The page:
“One must be presuppositionally committed to Christ in the world of thought (rather than neutral) and firmly tied down to the faith which he has been taught, or else the persuasive argumentation of secular thought will delude him. Hence the Christian is obligated to presuppose the word of Christ in every area of knowledge; the alternative is delusion.”
“To make God’s word your presupposition, your standard, your instructor and guide, however, calls for renouncing intellectual self-sufficiency—the attitude that you are autonomous, able to attain unto genuine knowledge independent of God’s direction and standards.”

 

The Quotable Round-Up #97

mov8lgvHeads up guys! time for some 7 awesome quotes from a Christian book. This time we shall enjoy quotes from “10 Questions to Diagnose Your Spiritual Health” by Don Whitney. If you were blessed by this book, please consider getting it on Amazon or at your nearest bookstore! Grace and Peace!

“Do you thirst for God? Thirst is a God-planned part of the growth of a soul toward its heavenly home.”

“The reason a person thirsts for God is because the Holy Spirit is at work within him. If you are a Christian, two people live in your body-you and the Holy Spirit. As the apostle Paul explained, “Do you not know that your body is the temple of the Holy Spirit who is in you, whom you have from God, and you are not your own?” (1 Corinthians 6:19). And the Holy Spirit is not passive within you.”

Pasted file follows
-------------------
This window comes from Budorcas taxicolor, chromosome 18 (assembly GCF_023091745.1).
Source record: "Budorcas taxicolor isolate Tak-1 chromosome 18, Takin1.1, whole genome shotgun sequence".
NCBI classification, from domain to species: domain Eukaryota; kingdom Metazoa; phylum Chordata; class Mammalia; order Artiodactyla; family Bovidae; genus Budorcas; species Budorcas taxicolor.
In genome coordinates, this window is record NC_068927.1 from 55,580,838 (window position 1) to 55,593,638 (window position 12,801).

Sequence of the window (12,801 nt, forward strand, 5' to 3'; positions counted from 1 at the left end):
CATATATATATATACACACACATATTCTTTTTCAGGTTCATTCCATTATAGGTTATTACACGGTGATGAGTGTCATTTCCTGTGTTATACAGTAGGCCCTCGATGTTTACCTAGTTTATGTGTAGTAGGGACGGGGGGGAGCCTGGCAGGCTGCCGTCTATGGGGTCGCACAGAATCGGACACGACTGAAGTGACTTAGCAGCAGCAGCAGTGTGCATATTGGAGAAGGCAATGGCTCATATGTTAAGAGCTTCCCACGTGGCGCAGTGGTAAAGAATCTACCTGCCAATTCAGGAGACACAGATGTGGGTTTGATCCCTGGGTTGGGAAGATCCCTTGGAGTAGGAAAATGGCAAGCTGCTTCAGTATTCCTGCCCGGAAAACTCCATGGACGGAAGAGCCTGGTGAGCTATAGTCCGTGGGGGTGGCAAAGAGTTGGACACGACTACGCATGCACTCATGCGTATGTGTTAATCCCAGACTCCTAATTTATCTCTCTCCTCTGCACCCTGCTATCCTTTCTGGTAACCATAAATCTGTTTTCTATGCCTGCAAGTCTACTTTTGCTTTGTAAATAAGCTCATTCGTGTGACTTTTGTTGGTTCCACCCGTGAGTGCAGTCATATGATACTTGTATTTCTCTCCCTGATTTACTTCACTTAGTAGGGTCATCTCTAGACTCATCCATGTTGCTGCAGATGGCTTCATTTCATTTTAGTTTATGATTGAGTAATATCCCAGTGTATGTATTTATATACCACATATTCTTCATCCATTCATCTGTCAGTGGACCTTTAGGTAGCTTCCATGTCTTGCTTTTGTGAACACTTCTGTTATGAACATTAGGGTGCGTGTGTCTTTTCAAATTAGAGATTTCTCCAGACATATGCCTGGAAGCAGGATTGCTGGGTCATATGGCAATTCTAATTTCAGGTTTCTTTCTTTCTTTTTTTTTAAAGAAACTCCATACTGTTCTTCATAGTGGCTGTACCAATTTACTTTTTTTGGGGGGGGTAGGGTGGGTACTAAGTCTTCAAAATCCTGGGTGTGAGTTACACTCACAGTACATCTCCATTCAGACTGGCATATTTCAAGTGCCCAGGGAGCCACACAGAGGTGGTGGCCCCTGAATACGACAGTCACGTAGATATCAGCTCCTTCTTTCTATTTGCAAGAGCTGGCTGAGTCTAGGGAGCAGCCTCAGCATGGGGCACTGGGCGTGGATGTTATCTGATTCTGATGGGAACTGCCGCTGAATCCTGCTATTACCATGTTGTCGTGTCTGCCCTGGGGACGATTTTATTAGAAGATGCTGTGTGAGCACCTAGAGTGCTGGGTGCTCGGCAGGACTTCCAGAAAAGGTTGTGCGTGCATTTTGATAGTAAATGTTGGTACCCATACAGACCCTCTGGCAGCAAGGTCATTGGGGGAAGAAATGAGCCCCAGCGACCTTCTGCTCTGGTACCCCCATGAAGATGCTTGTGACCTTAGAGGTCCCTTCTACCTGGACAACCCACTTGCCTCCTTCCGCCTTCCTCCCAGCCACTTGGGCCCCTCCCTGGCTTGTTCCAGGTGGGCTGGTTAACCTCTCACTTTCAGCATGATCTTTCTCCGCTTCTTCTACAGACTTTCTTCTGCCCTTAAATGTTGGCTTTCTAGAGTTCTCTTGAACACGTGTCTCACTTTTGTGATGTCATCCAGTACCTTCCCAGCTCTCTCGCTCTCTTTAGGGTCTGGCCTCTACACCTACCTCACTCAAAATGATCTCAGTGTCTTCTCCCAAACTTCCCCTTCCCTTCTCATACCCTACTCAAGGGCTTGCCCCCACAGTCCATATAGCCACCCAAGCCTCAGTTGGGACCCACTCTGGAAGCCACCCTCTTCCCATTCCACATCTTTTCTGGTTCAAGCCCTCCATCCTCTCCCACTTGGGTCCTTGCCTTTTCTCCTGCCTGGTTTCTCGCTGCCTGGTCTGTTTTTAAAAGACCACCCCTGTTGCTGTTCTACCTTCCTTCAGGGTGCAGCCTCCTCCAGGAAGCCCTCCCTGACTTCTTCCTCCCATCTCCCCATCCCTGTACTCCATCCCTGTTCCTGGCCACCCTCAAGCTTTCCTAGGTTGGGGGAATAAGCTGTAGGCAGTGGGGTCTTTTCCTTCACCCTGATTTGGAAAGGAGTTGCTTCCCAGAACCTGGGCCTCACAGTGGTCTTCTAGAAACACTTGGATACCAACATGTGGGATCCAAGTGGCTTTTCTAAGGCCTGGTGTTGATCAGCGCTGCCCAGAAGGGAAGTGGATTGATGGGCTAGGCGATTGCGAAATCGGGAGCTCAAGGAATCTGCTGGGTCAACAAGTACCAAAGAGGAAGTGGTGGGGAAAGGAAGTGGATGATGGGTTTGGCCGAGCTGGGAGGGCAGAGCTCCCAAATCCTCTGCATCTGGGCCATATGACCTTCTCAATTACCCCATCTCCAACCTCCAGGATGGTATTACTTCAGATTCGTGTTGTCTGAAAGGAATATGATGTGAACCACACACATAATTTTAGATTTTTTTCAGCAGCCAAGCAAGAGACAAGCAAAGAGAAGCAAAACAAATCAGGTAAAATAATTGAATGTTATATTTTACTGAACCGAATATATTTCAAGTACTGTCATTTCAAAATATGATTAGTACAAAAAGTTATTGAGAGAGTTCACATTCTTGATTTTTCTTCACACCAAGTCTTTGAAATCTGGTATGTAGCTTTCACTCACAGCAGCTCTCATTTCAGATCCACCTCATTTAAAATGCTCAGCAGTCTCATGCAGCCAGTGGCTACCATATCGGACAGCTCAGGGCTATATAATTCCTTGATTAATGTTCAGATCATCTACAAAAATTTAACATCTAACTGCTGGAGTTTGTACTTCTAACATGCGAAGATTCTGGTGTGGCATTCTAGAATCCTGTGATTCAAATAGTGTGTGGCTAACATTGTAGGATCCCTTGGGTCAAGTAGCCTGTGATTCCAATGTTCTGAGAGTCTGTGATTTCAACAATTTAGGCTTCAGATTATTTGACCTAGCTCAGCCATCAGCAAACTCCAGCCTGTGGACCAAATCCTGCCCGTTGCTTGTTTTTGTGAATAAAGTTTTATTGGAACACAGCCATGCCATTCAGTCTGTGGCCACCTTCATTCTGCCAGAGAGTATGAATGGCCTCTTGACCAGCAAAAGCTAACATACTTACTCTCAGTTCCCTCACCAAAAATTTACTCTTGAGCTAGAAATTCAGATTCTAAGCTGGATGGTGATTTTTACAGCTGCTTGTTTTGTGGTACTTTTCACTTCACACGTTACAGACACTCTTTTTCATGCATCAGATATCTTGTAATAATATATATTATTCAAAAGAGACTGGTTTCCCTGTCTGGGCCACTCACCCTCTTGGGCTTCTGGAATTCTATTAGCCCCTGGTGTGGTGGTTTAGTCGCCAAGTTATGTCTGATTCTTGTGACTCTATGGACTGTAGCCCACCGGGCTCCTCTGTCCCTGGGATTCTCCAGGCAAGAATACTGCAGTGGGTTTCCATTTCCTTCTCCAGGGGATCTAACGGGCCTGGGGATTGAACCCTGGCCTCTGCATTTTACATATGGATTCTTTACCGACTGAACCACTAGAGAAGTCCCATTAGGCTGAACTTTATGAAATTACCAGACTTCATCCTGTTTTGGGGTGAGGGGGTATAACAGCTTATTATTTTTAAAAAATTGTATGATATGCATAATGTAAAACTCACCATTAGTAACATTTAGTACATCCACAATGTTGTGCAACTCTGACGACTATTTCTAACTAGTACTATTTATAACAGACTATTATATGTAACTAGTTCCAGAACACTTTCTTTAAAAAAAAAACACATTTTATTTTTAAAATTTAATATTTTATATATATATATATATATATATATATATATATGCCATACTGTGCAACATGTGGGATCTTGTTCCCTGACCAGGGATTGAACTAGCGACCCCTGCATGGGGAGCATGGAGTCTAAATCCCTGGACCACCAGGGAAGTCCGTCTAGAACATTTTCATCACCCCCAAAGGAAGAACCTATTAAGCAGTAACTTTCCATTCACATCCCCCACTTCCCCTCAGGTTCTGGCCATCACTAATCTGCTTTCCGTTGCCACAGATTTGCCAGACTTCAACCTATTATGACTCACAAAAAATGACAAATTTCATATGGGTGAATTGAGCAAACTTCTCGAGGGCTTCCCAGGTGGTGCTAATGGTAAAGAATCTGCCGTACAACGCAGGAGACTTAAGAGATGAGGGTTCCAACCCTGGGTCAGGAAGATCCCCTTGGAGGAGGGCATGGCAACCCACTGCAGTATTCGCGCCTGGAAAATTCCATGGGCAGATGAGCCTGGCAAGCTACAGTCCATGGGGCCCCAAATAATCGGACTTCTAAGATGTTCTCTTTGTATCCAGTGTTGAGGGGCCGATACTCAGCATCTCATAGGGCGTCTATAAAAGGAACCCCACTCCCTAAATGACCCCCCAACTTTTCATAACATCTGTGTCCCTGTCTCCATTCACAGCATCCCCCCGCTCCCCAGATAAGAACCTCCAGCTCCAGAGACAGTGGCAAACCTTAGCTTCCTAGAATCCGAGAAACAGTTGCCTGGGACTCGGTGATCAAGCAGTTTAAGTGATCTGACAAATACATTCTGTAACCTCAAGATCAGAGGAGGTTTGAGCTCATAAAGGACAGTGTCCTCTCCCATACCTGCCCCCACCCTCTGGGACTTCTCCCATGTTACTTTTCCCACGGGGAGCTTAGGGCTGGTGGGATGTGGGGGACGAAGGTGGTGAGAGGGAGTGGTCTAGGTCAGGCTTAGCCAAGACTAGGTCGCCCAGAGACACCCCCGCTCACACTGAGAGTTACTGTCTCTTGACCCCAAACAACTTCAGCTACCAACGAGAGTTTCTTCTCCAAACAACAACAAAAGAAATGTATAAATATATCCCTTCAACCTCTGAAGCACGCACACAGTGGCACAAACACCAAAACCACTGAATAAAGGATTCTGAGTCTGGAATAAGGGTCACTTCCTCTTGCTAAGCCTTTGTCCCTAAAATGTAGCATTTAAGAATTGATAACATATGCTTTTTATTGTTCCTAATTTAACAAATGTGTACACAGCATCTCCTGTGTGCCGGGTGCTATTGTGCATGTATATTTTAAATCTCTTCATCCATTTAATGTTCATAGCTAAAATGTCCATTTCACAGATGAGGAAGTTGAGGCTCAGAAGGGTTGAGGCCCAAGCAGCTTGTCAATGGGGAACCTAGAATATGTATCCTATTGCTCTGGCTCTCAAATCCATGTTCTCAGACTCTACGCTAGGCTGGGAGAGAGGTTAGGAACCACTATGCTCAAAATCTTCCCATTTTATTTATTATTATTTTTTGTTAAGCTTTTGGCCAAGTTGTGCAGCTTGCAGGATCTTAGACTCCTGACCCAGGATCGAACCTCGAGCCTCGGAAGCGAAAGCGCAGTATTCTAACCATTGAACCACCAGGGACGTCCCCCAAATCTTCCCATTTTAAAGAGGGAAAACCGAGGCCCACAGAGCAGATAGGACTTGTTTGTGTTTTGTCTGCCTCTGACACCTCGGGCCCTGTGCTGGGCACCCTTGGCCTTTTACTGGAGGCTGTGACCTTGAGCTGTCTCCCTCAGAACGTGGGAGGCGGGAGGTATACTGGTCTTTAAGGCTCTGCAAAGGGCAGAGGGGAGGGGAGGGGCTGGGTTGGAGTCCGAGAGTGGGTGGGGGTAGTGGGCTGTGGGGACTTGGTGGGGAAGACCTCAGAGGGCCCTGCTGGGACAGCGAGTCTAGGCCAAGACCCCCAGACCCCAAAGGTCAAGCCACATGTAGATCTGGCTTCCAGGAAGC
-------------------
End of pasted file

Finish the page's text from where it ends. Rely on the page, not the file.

“Wherever we go, whatever decisions are before us, the way of life should be illuminated by God’s Word. To live otherwise is to walk in darkness.”

“Read the Bible daily and do not close it until you know at least one thing God would have you do in response to your reading. This response might involve something new to believe, a habit to begin or break, a prayer to offer, a conversation to initiate, a letter or E-mail to send, a phone call to make, a spiritual discipline to practice, or something else. Read the Bible for application, not merely for information.”

“Love is the badge and character of Christianity.”

“Jesus came primarily to save sinners forever, not merely to heal their short-lived bodies. His greatest display of love for us was in His death, for through it we experience the love of God unto eternal life. And the most loving thing we can ever do for anyone is give them the words that can lead to immortality in a radiantly glorious body.”

“Delight in imitating God. This is not a mystical platitude or a new ager’s aspiration. The Bible speaks plainly about imitating God by showing love: “Therefore be imitators of God as dear children. And walk in love, as Christ also has loved us and given Himself for us” (Ephesians 5:1-2).”

The Quotable Round-Up #96

npjl5idHeads up guys! time for some 7 awesome quotes from a Christian book. This time we shall enjoy quotes from “Rebels Rescued: A Student’s  If you were blessed by this book, please consider getting it on Amazon or at your nearest bookstore! Grace and Peace!